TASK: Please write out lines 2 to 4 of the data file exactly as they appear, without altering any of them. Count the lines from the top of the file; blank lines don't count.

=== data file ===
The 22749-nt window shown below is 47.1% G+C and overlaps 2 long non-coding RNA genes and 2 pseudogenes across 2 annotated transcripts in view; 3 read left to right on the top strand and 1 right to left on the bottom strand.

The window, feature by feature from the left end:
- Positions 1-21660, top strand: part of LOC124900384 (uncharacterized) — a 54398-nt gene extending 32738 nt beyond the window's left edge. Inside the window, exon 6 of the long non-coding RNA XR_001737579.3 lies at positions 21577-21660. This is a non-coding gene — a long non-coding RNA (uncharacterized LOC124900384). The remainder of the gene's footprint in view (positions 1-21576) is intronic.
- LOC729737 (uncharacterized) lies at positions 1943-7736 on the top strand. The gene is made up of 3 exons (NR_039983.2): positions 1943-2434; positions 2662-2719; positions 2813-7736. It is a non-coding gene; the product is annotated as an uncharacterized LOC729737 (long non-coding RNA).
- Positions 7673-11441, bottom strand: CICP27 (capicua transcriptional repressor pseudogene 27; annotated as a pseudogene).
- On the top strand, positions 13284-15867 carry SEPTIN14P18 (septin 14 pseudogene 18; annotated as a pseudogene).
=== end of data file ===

The window, feature by feature from the left end:
- Positions 1-21660, top strand: part of LOC124900384 (uncharacterized) — a 54398-nt gene extending 32738 nt beyond the window's left edge. Inside the window, exon 6 of the long non-coding RNA XR_001737579.3 lies at positions 21577-21660. This is a non-coding gene — a long non-coding RNA (uncharacterized LOC124900384). The remainder of the gene's footprint in view (positions 1-21576) is intronic.
- LOC729737 (uncharacterized) lies at positions 1943-7736 on the top strand. The gene is made up of 3 exons (NR_039983.2): positions 1943-2434; positions 2662-2719; positions 2813-7736. It is a non-coding gene; the product is annotated as an uncharacterized LOC729737 (long non-coding RNA).